# Second Order DE

#### idontknow

Solve $$\displaystyle (x-1)y''-xy'+y=x^2-2x+1$$.
The solution is $$\displaystyle y=C_1 x +C_2 e^{x} -x^2 -x -1$$.
any hint or shortcut ?

My thoughts are to consider the particular solution $$\displaystyle y_p$$ as a polynomial, after that we find the other solution by $$\displaystyle y_2 / y_p = \int y_{p}^{-2}\cdot \mu(x) dx \;$$ where $$\displaystyle \mu$$ is the integrating factor of equation $$\displaystyle -xy' +y=0$$. The general solution is $$\displaystyle y=y_p +y_h +y_2$$.
Can we continue this way?

Last edited:

#### tahirimanov19

Are you sure the solution is right???

Could it be $ax+be^x+c-x^2$

I think $-x$ should be in solution.

#### tahirimanov19

Are you sure the solution is right???

Could it be $ax+be^x+c-x^2$

I think $-x$ should be in solution.
SORRY...

I think $-x$ shouldn't be in solution.

1 person

#### idontknow

By finding $$\displaystyle y_h$$ and then replace $$\displaystyle c_1 = a(x)$$ and $$\displaystyle c_2 = b(x)$$ to the equation (*) we find $$\displaystyle y_p$$.
So the solution must be $$\displaystyle y=y_h + y_p .$$

#### skipjack

Forum Staff
Dividing the original equation by $(x - 1)^2$ gives $(x - 1)^{-1}y'' - (x(x - 1)^{-2})y' + (x - 1)^{-2}y = 1$.
(One can check later that $x = 1$ isn't an issue.)
Integrating gives $(x - 1)^{-1}y' - (x - 1)^{-1}y + \text{B} = x$, where $\text{B}$ is a constant.
Hence $e^{-x}y' - e^{-x}y = (x - \text{B})(x - 1)e^{-x}$.
Integrating gives $e^{-x}y = \left(Bx - x^2 - x - 1\right)e^{-x} + \text{C}$, where $\text{C}$ is a constant.
Multiplying by $e^x$ and rearranging gives $y = \text{B}x + \text{C}e^x - x^2 - x - 1$.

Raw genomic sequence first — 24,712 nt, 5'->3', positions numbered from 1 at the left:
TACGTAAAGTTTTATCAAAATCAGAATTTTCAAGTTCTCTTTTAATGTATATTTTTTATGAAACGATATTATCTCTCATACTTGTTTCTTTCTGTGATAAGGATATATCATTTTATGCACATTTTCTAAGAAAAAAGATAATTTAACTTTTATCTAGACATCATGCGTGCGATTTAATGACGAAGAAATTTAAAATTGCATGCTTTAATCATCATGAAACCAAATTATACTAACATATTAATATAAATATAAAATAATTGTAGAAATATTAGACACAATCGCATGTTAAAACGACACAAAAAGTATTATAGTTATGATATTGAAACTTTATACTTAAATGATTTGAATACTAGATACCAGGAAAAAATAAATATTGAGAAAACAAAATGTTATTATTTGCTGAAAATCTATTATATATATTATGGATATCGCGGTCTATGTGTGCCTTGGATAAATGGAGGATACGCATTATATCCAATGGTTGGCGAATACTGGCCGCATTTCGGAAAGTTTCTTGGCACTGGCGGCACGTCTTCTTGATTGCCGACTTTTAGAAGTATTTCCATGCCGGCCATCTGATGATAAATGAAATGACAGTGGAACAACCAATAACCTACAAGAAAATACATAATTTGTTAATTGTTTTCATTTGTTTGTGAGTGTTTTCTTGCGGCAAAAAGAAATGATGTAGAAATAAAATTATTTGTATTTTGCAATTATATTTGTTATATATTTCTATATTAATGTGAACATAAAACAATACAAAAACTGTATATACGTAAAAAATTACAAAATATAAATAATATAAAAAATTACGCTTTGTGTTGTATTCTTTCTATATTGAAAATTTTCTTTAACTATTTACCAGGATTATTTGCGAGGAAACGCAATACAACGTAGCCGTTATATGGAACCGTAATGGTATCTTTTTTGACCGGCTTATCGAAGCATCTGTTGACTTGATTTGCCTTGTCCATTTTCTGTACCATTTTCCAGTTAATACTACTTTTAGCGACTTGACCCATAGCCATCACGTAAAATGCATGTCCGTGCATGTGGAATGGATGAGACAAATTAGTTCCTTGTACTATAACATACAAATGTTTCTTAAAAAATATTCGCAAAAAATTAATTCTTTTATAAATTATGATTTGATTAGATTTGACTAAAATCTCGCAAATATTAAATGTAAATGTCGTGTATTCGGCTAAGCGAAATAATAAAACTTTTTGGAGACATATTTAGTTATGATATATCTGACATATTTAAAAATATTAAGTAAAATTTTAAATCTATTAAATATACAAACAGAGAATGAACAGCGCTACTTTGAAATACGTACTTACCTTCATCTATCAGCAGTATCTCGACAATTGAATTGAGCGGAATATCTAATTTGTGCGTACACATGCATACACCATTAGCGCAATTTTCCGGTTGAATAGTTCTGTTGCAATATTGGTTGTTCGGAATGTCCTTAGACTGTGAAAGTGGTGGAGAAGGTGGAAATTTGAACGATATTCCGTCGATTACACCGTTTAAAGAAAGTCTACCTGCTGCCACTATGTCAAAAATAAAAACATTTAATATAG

As there's already a $\text{B}x$ term, the $-x$ term is optional.

1 person

#### idontknow

Solved , Post #5 .

#### idontknow

SORRY...

I think $-x$ shouldn't be in solution.
$$\displaystyle -x$$ is optional since $$\displaystyle Bx-x \equiv x(B+1)-x=Bx$$.

#### idontknow

By finding $$\displaystyle y_h$$ and then replace $$\displaystyle c_1 = a(x)$$ and $$\displaystyle c_2 = b(x)$$ to the equation (*) we find $$\displaystyle y_p$$.
So the solution must be $$\displaystyle y=y_h + y_p .$$
Solution of $$\displaystyle \displaystyle (x-1)y_{h}''-xy_{h} '+y_h =0$$ is $$\displaystyle y_h =c_1 x +c_2 e^{x} \: \Rightarrow \: y_p =xc_1 (x) +e^{x} c_2 (x)$$.

$$\displaystyle \begin{cases}xc_1 (x) +e^{x} c_2 (x)=0 \\ c_1 (x) +e^{x} c_2 (x)=x-1\end{cases} \; \Rightarrow \begin{cases}c_1 (x) =A-x \\ c_2 (x) =B-(x+1)e^{-x}\end{cases}$$ .

Substitute $$\displaystyle c_1 (x) , c_2 (x)$$ to equation $$\displaystyle y_p=xc_1 (x) +c_2 (x)e^{x}$$ , then $$\displaystyle y_p = -x^2 -x -1$$.
The general solution is $$\displaystyle y=y_h + y_p =Ax+Be^{x}-x^2 -x -1$$.